Did You Know?

First-, second-, or third-year DVM students can earn .5 credit for attending 10 senior seminars in an academic year.

Just enroll in VTMED 6724, "Senior Seminar," offered every fall and spring. 

How Senior Seminars Are Processed

After the final print versions have been completed, date stamped, and turned in to the Senior Seminar secretary, they are forwarded to the Veterinary Library at the end of the spring semester.

The library sends the printed papers to Library Technical Services in Olin Library for cataloging, and records are added to the Library Catalog. Then copies are sent to the Annex Library for permanent storage.

All seminar papers are assigned the uniform call number, SF 610.1. Within this call number, the papers are arranged chronological by graduation year. Within each year, the seminars are generally in alphabetical order by student’s name.

The Annex Library has a complete collection of print senior seminar papers from 1947 to present. They are listed as being held by Kroch Library Rare & Manuscripts.

During the academic year, the one-page summary handouts are listed each week on the course schedule. The PowerPoint presentations and video clips are also posted on the course website as they are turned in. Electronic versions of the papers are given to the Veterinary Library.

At the end of each semester, senior seminar documents are added to eCommons@Cornell, the permanent digital repository maintained by the Cornell University Library.

About Senior Seminars

Every fourth-year DVM student at Cornell University's College of Veterinary Medicine is required to enroll in the 1-credit course, “Fourth-Year Seminar” (VTMED 5612).

This course:

"gives the student the responsibility and opportunity of selecting and studying a disease entity on the basis of a case or series of cases, or to conduct a short-term, clinically oriented research project under the direction of a faculty member. In either case, an oral report will be presented at a weekly seminar. A written report is also submitted within 2 weeks after the seminar. All participants are encouraged to foster an atmosphere in which discussion, exchange of ideas, and the airing of controversial opinions might flourish." (Class Roster - Fall 2018)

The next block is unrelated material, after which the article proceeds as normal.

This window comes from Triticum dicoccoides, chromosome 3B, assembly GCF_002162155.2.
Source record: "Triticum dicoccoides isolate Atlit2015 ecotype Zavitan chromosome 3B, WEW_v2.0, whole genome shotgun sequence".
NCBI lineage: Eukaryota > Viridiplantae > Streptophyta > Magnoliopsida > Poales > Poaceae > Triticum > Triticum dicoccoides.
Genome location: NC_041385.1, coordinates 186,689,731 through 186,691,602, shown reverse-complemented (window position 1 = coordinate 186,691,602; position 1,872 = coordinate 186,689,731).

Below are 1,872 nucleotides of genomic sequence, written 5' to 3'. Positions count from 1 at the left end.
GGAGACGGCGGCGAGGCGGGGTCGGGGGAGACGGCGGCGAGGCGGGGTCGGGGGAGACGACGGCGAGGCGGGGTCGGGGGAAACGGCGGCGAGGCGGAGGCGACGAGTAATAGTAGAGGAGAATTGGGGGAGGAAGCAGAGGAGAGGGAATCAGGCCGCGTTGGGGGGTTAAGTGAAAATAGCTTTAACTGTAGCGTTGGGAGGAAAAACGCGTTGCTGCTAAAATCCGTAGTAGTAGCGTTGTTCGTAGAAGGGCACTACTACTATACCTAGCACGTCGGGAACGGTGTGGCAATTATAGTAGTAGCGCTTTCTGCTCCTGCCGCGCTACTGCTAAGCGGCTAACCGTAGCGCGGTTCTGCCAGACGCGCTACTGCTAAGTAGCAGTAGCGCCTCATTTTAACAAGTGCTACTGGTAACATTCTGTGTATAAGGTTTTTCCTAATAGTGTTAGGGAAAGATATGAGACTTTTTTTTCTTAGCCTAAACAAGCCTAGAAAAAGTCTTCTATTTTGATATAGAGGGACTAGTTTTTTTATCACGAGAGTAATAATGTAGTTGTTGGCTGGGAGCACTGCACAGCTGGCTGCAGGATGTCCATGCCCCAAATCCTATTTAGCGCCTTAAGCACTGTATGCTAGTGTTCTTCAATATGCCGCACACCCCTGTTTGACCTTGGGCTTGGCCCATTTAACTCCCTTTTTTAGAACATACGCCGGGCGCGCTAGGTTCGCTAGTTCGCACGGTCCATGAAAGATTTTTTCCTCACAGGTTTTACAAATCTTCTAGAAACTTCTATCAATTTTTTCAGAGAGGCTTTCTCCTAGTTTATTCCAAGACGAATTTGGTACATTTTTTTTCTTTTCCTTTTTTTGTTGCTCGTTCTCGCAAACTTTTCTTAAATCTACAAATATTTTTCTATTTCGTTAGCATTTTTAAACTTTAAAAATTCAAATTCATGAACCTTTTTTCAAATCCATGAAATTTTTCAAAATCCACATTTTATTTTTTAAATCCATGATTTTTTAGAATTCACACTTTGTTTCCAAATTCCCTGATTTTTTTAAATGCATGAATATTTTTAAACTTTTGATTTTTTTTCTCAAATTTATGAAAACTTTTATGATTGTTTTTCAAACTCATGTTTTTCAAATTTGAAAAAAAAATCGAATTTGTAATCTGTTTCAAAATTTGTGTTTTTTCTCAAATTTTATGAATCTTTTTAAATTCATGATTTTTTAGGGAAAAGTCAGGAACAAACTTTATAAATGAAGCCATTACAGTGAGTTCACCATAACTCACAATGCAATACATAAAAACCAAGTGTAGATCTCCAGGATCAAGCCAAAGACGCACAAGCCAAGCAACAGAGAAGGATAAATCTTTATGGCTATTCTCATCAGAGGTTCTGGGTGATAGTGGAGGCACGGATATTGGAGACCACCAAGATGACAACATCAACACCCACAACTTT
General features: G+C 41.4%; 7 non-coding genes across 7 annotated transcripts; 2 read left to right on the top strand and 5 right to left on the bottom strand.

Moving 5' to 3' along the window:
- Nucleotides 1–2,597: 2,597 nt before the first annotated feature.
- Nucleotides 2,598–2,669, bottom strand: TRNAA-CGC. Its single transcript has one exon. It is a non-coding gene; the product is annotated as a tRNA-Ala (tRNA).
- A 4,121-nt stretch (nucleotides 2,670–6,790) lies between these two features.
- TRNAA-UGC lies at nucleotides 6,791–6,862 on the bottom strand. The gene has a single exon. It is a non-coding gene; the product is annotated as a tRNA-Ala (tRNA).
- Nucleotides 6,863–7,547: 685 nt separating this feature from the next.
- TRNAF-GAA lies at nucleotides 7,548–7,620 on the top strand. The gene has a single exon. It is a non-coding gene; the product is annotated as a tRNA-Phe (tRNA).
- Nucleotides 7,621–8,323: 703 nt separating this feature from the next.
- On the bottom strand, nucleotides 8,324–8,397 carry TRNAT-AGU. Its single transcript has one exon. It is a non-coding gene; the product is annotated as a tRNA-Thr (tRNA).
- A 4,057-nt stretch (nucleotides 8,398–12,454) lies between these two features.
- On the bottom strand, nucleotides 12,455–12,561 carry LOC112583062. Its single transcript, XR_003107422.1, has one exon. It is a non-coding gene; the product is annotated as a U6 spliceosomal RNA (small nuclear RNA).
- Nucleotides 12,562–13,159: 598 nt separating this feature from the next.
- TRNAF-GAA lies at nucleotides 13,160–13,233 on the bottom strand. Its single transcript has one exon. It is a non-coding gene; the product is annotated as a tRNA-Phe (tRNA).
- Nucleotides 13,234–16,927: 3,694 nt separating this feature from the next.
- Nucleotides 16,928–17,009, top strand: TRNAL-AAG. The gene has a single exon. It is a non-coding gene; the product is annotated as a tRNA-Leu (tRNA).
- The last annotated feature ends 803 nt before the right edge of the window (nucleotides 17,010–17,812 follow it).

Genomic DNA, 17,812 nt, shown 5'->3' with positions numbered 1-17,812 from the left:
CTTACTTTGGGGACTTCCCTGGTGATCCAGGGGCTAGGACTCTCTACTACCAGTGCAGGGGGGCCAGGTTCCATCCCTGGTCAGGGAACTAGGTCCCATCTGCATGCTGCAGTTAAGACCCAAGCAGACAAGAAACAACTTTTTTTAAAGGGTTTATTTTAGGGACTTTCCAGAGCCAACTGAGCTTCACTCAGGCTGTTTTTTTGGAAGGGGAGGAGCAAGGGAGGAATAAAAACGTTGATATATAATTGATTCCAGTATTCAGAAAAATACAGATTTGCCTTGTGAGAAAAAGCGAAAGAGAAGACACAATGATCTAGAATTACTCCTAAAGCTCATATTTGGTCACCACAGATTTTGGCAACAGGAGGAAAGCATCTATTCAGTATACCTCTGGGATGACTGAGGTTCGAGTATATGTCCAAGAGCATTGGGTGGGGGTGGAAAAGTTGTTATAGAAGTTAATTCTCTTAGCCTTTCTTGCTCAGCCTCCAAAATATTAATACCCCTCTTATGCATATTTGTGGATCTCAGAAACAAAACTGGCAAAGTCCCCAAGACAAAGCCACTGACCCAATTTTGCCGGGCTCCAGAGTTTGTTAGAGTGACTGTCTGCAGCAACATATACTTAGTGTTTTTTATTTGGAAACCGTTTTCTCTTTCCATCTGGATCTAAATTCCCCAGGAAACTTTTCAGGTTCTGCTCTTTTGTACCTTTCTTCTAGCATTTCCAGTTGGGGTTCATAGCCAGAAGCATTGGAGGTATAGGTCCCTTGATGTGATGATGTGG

Offered in the fall and spring terms, the course is a required component of Clinical Rotations (Foundation Course VI). Students earn S-U grades only. 

Dr. Mary C. Smith is chair of the Senior Seminar Committee. 

First-, second-, and third-year students and all faculty and staff members are invited and encouraged to attend. 

How Senior Seminars Began

When a new curriculum was implemented in the fall of 1945, fourth-year students were required to take a credit course #202 called “Clinical Conferences."

“These conferences will be attended by all members of the fourth-year class and by staff members representing not only the clinical but the preclinical or basic sciences as well. Students will be required to present reports on their studies of selected cases from the clinics, and these will be criticized and discussed by the faculty members. In this way the special knowledge and viewpoints of the anatomist, biochemist, physiologist, pathologist, bacteriologist, and parasitologist, as well as that of the clinicians, will be brought to bear on problems of diagnosis and therapy." (New York State Veterinary College Announcement for 1947-1948 Sessions. Ithaca, NY: Cornell University, 1947, p. 32.)

However, it was not until 1949 that papers were prepared and submitted by most students in the fourth-year class. (Some of these early seminars lack author names and are thus listed as “anonymous”; also, in 1950 and 1951, several students authored more than one paper.

Since 1965, these papers and presentations have been known as Senior Seminars.

Need a hand? Reach out any time!

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Kelly Johnson
S1 204 Schurman Hall